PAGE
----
Is an 'alternate Internet' the only refuge from mounting threats?
FBI Cyber Division official suggests separate, transparent domain for sensitive and critical networks
The rapid adoption of mobile computing is creating vulnerabilities and threats faster than they are being addressed, a panel of industry and government experts said on May 18.
“Mobile is hot, and it will remain hot,” said John Landwehr, Adobe Systems’ senior director of security solutions and strategy.
Landwehr said that mobile, wireless access to the Internet is likely to surpass wired access as early as the end of this year, and most of mobile devices do not have the same level of security as laptop and desktop PCs. “That is going to cause the security landscape to shift very quickly,” he said.
Those statements, made at the FCW Federal Executive Briefing on risk mitigation, were not surprising, but a solution proposed by Steven Chabinsky, deputy assistant director of the FBI’s Cyber Division, was potentially controversial. He suggested that what is needed is an alternate network architecture that provides greater visibility and less privacy.
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Chabinsky said the problem today is that the Internet is using a single set of rules in which requirements for privacy and anonymity trump assurance and attribution. This is fine for protecting civil liberties but inadequate for running processes with conflicting security needs. On some systems, such as those using sensitive information or controlling physical processes in critical infrastructure, it is more important to know exactly who is on a network and to be able to see exactly what they are doing.
The concept of separating networks for greater security is not a new. For decades, Supervisory Control and Data Acquisition (SCADA) systems were protected by the fact that they were usually proprietary systems not connected with the Internet or other networks, and difficult to breach or compromise. When legacy SCADA systems began to be replaced with standards-based networking equipment connected to the enterprise network and the Internet for greater convenience, they became more vulnerable.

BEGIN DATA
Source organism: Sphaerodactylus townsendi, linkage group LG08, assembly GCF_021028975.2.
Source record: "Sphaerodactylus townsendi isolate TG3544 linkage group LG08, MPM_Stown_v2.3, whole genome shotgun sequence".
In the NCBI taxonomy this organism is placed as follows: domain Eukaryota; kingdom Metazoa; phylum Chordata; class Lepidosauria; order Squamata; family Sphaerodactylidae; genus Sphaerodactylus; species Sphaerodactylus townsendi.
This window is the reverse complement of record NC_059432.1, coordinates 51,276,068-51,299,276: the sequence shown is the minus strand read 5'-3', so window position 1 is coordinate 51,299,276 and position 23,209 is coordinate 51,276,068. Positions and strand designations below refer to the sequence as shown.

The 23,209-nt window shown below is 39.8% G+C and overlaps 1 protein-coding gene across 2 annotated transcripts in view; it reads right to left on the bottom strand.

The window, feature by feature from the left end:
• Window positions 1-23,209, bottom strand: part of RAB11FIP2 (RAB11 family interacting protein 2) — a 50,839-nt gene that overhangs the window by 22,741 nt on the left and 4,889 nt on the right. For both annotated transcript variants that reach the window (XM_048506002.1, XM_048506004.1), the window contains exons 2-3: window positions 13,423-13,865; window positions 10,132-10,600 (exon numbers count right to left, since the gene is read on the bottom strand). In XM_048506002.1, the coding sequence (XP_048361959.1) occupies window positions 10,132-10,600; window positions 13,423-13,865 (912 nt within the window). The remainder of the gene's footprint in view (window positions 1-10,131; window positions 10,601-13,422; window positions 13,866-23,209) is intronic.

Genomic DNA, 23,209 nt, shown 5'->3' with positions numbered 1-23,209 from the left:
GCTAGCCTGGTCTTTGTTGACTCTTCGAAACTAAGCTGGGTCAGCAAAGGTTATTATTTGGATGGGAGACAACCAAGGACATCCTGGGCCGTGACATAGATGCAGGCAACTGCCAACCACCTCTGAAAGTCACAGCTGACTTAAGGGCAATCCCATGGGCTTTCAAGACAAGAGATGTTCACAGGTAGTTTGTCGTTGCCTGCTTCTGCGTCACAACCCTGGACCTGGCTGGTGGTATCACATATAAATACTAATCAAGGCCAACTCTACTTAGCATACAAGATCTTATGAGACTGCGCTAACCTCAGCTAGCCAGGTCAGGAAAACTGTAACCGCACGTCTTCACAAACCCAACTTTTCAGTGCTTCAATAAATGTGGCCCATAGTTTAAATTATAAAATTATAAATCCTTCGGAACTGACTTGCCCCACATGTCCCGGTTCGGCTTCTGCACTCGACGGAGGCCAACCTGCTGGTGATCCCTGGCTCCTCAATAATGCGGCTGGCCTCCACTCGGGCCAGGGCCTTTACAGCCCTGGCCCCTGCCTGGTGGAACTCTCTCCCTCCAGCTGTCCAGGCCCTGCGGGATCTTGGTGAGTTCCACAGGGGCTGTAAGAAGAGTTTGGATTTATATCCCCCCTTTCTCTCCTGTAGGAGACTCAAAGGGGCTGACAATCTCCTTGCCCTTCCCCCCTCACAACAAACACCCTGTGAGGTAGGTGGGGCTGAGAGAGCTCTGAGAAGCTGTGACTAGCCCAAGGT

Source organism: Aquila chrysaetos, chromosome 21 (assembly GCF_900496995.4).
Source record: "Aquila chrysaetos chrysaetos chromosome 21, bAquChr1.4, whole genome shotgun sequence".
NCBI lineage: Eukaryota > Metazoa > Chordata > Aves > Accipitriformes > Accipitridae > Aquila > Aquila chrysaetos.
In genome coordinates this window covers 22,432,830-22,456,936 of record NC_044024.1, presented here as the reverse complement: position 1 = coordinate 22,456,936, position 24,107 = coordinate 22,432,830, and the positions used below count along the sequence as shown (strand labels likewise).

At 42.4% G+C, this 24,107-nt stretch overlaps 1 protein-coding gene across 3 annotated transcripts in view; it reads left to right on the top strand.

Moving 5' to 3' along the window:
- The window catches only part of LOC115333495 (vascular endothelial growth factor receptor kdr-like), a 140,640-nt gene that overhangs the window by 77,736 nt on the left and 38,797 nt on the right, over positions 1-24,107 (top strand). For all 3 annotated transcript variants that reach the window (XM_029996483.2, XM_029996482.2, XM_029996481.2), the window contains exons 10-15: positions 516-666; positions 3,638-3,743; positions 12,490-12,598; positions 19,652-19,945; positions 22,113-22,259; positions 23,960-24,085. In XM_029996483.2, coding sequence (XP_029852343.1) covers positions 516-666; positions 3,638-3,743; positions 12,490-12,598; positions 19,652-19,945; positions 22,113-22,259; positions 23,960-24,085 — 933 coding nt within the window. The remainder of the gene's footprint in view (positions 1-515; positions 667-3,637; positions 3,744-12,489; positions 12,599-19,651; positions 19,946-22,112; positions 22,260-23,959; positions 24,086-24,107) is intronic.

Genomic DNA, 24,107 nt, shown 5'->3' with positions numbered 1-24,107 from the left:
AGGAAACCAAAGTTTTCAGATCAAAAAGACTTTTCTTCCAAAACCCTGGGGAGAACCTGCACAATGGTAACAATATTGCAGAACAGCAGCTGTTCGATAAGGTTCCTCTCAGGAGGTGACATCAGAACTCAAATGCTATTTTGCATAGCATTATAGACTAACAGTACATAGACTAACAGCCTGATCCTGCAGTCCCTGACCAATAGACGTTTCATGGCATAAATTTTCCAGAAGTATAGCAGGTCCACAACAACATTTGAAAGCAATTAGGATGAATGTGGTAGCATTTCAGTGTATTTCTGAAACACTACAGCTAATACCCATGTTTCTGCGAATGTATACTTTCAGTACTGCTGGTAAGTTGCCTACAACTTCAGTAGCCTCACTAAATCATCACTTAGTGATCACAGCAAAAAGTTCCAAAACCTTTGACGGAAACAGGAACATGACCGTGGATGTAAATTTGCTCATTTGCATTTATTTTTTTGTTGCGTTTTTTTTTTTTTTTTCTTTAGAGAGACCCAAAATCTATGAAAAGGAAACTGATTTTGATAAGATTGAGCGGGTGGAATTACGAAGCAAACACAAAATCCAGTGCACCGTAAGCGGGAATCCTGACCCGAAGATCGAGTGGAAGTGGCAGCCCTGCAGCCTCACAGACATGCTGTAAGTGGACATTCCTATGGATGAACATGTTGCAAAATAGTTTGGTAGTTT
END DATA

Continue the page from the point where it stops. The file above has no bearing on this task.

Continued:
Chabinsky stopped short of suggesting a separate Internet or proposing a specific architecture, but said that a separate domain that would allow attribution of activities could provide a level of security that has not been attained on the Internet despite advances in government and private-sector cooperation.
One of the growing threats identified by Chabinsky is the market for expertise and logistics resources that criminal organizations are developing. This know-how now is being used primarily for theft and fraud in the pursuit of profits. But the same skills could be peddled to nation states or terrorist organizations for use in espionage, terrorism and cyberwarfare, he warned.
“Terrorist organizations are showing an interest in cyber,” he said. Although they have not yet displayed the skills needed to launch significant cyber attacks, “they are not idiots,” he said. “Don’t sell them short.”
Chabinsky also warned that a rush to cloud computing could add an additional layer of vulnerability for enterprises.
“There is no such thing as safe and secure cloud computing, because there is no such thing as safe and secure computing,” he said.
With most current cloud service contracts, the service provider assumes no liabilities and makes no guarantees about the security of the systems and data, but the customer who has responsibility for security does not have control over or visibility into the infrastructure.
Mark Belk, director of federal cybersecurity for Juniper Networks, said that the growing use of personal mobile devices in the enterprise is creating problems because such devices typically are not locked down or managed by the enterprise. To respond to this trend, security needs to be pushed down to the application and content layers, with tools to analyze behavior and identify and flag anomalous activities, he said.